Rolls-Royce dedicates an incredible amount of time to creating beautiful, bespoke versions of its existing cars, but that isn't enough for some exacting customers. But for one connoisseur, unique paint and contrast stitching wasn't enough – the only answer was a one-off, coachbuilt design. The result is a stunning two-door tribute to the swept-tail Rolls-Royces of the 1920s.

From the front, the Sweptail looks like a mildly modified Phantom. The real work has gone into creating a new silhouette for the car down back, where the design pays tribute to past legends like the 1934 Phantom II Streamline Saloon by Park Ward and 1934 Park Ward 20/25 Limousine Coupé. All told, the design process took four years and, well, we can only imagine how much money.

The new front grille, milled from solid aluminum and polished to a stunning shine, is the largest fitted to any Rolls built under BMW ownership. Being noticed has never been an issue for the Phantom or Wraith, but a bluff snout and polished detailing mean the Sweptail has them both covered for sheer visual presence.

Moving along the side of the car reveals a gently sloping roofline. It flows all the way into the tail, underscored by a longer side window profile and gently tapering rear window for a silhouette unlike any other modern Rolls-Royce design. According to the design team, the profile has been inspired by the owner's extensive collection of yachts, but we can also see hints of Maybach Exelero in there as well.

There are interesting lines and details everywhere you look – the way the cabin tapers into a neat "bullet tip" in the center of the bootlid is stunning, and the sweeping silver detailing that connects the brake lights does a great job of framing the coachbuilt rear. Wrapping up the unique look is the 08 numberplate, milled and polished from ingots of aluminum.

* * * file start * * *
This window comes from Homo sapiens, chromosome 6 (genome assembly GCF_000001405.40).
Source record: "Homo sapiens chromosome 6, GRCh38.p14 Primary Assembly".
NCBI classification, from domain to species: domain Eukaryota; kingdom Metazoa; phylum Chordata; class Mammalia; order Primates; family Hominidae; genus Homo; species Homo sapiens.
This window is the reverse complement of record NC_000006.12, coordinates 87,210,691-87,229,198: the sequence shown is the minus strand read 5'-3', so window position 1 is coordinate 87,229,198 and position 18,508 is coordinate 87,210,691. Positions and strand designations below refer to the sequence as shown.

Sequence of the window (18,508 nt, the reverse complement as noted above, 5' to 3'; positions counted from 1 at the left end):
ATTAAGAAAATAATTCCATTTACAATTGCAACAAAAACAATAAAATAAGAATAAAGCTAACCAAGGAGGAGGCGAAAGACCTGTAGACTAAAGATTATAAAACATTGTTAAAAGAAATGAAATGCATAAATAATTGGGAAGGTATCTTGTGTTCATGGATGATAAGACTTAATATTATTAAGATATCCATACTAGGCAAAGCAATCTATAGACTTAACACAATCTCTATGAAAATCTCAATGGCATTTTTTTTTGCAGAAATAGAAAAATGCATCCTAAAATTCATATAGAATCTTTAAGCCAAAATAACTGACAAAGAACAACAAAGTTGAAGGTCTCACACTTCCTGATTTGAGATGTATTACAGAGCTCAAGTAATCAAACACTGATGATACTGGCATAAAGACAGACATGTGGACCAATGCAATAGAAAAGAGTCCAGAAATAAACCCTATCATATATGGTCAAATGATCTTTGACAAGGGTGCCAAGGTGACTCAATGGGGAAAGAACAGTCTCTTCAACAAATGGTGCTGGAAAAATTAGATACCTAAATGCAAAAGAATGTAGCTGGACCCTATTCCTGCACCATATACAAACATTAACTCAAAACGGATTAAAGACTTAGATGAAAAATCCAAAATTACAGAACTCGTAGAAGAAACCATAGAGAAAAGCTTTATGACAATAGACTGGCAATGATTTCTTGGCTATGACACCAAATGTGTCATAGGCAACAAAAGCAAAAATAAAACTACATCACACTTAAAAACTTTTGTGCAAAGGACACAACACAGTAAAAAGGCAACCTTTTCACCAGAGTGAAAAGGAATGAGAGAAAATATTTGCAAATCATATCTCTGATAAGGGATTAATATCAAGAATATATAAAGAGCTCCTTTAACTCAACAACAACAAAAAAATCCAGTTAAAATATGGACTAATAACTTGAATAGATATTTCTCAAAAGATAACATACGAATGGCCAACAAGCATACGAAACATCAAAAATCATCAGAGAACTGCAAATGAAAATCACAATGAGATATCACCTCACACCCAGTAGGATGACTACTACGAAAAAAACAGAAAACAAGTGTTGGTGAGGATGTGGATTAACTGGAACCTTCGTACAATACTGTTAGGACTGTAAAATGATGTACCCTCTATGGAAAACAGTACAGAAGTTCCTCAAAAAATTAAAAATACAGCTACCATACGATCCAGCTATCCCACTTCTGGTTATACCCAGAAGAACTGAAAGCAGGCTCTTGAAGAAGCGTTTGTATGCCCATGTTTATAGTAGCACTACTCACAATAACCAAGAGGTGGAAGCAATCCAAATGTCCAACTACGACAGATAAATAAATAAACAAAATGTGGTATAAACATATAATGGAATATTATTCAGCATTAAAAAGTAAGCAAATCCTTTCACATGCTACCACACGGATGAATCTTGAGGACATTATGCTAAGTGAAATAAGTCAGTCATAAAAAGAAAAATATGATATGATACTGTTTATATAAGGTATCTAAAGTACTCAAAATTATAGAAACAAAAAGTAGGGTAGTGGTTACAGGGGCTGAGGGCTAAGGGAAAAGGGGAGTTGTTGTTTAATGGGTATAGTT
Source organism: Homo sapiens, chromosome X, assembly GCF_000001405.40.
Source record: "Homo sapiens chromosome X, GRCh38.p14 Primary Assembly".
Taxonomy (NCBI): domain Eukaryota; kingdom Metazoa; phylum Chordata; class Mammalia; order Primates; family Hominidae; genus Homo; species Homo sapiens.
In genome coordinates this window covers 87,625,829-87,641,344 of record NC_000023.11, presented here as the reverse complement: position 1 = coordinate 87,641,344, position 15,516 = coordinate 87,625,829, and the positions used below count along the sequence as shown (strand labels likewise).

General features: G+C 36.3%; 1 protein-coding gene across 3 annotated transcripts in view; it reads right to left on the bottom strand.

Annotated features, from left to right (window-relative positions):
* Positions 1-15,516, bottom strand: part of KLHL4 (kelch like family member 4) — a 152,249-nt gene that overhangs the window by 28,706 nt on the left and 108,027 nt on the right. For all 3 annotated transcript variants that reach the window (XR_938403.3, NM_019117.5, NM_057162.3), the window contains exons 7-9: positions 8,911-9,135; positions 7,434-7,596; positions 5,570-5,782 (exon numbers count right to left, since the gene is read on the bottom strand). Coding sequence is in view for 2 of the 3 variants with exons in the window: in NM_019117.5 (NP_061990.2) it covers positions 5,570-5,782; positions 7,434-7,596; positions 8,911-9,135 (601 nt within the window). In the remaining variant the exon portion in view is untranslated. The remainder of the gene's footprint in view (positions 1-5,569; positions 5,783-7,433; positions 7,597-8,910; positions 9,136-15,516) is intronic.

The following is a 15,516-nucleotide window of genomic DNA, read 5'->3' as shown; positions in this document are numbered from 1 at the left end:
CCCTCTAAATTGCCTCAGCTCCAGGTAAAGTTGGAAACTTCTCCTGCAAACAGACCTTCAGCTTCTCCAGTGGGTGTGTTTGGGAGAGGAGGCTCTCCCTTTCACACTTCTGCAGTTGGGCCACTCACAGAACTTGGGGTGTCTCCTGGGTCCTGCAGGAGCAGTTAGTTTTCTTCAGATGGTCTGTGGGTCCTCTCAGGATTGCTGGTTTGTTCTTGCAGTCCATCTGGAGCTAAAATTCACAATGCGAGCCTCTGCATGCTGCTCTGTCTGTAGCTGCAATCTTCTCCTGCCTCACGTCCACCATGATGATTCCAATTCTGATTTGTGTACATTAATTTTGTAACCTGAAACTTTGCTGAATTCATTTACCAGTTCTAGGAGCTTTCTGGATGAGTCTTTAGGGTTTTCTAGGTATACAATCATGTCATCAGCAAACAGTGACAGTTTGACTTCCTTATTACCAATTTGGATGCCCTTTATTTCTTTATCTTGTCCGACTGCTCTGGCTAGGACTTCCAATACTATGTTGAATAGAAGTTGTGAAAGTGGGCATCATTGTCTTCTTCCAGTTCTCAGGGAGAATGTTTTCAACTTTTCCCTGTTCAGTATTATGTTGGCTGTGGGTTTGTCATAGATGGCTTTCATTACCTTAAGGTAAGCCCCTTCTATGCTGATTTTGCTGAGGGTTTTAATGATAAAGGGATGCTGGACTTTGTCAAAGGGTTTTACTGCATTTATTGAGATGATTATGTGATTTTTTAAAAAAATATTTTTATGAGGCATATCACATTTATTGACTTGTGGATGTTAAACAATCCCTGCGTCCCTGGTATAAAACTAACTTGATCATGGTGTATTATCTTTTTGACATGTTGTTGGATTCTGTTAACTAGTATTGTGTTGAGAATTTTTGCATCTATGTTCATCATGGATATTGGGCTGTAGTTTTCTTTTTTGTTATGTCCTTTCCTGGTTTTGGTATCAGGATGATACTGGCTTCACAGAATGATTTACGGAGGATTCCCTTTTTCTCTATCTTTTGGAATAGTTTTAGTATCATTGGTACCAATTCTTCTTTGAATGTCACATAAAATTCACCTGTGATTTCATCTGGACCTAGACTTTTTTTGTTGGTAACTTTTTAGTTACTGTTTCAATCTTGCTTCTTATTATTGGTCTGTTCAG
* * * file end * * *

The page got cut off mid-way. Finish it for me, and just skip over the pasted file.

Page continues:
Given the effort involved in creating its unique look outside, it's no surprise to learn the interior has also been treated to a complete makeover. The rear seats have been dropped, and in their place is a huge wooden shelf with an illuminated glass edge. It sits above a second wooden luggage space, designed to evoke the interior of Rolls-Royce grand tourers from the '20s and '30s.

The classic design ethos extends to the dashboard, which is finished in Macassar Ebony wood. All the buttons and switches have been hidden away, and the clock is coated in a slim veneer of Ebony to deliver a clean look. The whole cabin should have a light, airy feeling thanks to the full-length panoramic glass roof.

Capping the whole package off are two delightfully overblown, but hidden, touches. There are two panniers tucked away in the rear flanks, tailor-made to fit bespoke laptop cases included with the car. When the driver or passenger wants their case, they press a button and the cases slide forward to greet them – because reaching into the boot is just too much effort.

Not enough? There's a bottle of vintage champagne buried in the center console. At the press of a button, the bottle is presented (with two crystal glasses) at the perfect angle to pick up and pour. Naturally, the champagne is from the owner's year of birth.

The Rolls-Royce Sweptail made its debut during Concorso d'Eleganza at Villa d'Este.

Source: Rolls-Royce

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